Sharemarkets and investors are currently pre-occupied with forces other than Australian governance changing hands.
Tightening of central bank monetary policy around the world, including the RBA, takes some heat out of the markets.
"Shares are likely to see continued short term volatility as central banks continue to tighten to combat high inflation, the war in Ukraine continues and Chinese Covid lockdowns impact driving fears of recession," Dr Oliver said.
"Australian shares remain a relative outperformer [compared to other countries' indices] thanks to their commodity exposure despite the plunge in Chinese growth and their low exposure to tech stocks."
Stockspot CEO Chris Brycki told Savings.com.au the small target government is unlikely to disrupt share markets too much.
"Markets move on positive/negative policy changes in areas like capital gains tax, franking credits - like the policies announced by the Opposition during the 2019 Australian federal election - corporate tax changes or perhaps the mining tax in 2010," Mr Brycki told Savings.com.au.
"In 2022, it could be argued that no new major policies had been announced that would have an impact on the markets."
Mr Brycki also said Labor forming government quickly and in majority is looked on favourably by investors.
In 2010 it took the Gillard Government, a minority government, 17 days to form, and the Australian share market was more volatile - diving 2.5% in the first three days but increased 3.3% in the negotiation period as a whole.
10. The Labor Budget and debt
Labor has gone fairly 'small target' this time around, which means there probably won't be any surprises in its October Budget compared to Mr Albanese's budget reply from late March.
Labor's election commitments would add $18.9 billion in extra spending, offset partially by $11.5 billion in some budget savings.
"Unlike in 2019, apart from climate change policies the economic policy platform of Labor is not dramatically different from that of the Coalition," Dr Oliver said.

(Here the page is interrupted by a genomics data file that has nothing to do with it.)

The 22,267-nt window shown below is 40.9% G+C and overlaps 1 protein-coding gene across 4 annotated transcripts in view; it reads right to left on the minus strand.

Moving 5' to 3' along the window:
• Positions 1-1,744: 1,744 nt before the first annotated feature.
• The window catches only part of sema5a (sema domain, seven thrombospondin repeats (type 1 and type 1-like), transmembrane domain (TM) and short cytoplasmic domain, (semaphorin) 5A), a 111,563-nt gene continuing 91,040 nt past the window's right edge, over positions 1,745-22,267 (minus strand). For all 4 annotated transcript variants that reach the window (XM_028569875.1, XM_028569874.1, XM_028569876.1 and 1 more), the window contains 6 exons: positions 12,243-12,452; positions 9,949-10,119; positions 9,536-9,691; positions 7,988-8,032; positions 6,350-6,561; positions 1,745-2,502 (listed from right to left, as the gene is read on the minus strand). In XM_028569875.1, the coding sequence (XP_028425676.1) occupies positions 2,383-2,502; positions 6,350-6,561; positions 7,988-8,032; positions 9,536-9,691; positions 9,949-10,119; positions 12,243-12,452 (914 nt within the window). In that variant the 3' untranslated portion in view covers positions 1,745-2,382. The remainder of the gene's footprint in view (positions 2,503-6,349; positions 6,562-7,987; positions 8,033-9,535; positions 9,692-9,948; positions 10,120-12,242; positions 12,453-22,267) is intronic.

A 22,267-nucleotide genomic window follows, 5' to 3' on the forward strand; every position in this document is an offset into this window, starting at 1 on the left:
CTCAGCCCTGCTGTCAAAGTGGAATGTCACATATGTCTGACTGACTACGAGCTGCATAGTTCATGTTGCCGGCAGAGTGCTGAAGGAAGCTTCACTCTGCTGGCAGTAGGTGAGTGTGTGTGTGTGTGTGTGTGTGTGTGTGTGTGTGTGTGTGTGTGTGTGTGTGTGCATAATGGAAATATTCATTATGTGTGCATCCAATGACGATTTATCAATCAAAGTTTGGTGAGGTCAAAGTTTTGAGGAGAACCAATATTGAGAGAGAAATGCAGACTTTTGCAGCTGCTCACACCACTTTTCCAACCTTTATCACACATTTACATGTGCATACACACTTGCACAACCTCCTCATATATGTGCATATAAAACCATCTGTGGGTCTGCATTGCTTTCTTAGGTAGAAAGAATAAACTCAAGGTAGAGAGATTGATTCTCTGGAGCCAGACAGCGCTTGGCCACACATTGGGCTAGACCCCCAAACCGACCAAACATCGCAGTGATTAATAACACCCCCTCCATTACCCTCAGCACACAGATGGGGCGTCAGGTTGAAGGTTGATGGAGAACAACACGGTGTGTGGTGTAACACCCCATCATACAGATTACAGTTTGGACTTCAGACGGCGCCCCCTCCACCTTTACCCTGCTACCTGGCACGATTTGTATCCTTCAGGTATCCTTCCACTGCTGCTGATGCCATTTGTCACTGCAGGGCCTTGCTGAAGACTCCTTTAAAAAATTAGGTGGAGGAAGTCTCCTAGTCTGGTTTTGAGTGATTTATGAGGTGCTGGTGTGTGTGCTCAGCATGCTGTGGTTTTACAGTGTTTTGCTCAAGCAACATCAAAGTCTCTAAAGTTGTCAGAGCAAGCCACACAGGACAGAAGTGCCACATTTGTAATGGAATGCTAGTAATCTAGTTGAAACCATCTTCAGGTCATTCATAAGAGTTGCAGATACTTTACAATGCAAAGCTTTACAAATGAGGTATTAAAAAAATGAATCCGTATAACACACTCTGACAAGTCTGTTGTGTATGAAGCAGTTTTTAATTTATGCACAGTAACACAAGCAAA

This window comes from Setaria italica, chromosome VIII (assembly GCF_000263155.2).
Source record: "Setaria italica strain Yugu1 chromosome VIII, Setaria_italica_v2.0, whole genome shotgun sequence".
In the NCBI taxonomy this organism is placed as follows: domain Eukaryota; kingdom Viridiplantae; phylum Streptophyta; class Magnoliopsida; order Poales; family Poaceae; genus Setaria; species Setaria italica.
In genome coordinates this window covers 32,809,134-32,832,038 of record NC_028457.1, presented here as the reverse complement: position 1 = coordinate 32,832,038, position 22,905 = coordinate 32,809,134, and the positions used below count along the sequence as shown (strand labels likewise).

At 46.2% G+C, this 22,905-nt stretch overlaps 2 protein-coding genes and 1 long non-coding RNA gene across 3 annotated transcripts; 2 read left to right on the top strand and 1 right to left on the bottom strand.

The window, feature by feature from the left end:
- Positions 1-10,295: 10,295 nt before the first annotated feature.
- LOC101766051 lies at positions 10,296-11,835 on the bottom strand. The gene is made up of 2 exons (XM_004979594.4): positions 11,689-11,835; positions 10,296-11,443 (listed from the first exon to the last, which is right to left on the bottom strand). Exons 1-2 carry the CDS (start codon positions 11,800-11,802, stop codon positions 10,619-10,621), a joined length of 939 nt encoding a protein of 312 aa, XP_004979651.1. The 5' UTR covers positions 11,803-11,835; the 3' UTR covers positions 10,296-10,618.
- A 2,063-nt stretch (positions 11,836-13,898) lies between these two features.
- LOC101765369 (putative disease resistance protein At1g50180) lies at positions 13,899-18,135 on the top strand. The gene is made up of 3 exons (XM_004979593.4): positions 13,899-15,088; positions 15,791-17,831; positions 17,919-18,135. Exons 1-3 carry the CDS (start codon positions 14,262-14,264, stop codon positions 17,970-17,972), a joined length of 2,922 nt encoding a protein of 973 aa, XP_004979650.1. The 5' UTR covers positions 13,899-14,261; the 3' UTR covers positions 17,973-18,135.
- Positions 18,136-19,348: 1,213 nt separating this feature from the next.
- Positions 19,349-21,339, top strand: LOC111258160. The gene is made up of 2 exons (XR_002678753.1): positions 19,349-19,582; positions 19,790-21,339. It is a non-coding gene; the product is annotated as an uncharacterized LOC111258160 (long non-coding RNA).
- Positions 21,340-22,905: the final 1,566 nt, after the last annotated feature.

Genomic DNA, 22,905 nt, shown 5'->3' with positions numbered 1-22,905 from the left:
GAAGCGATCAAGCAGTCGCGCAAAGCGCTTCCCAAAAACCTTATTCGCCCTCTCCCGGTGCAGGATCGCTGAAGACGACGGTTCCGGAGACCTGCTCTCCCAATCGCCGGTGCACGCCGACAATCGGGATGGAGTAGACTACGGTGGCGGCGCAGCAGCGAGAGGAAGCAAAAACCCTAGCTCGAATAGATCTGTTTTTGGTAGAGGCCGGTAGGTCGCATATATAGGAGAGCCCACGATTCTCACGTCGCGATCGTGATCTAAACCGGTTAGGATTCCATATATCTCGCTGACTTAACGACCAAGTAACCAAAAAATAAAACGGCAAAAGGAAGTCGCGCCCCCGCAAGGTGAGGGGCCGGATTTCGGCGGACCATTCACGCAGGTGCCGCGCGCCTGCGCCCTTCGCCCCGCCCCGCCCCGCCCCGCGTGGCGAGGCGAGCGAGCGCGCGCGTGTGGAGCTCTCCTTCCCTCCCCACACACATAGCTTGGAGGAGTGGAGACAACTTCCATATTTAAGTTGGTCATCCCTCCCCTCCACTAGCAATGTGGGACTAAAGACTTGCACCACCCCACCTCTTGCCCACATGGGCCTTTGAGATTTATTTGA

"Labor policies including more spending on childcare and aged care offset by various savings imply slightly more net spending and slightly bigger deficits of around $1.85 billion or 0.1% of GDP a year.
"There is not a lot in it and spending has already blown out under the Coalition."
The new government has inherited gross debt close to $1 trillion - much of it accrued pre-pandemic.
"The key economic challenges for the new government relate to inflation, interest rates and housing affordability. Higher inflation and rates argue for faster deficit reduction," Dr Oliver said.
UQ's Dr Bond said debt and deficits hamper some of Labor's wishlist policies.
"As with any new government, there is often a big difference between the promises made while in opposition and the policies that are implemented. The new government will also face a significant budget deficit which will curtail some of their more extreme spending plans," he said.
"Trying to fund their key spending promises may also force the government to look at alternative ways to raise revenue."
Currently it's estimated (ATO) someone with a tax bill of $20,000 spends $582 of that on repaying government debt interest.
A higher RBA cash rate also flows onto how much extra interest the government pays on its debt.
Head photo: Anthony Albanese is sworn in as Prime Minister by Governor-general David Hurley. Source: @AlboMP Twitter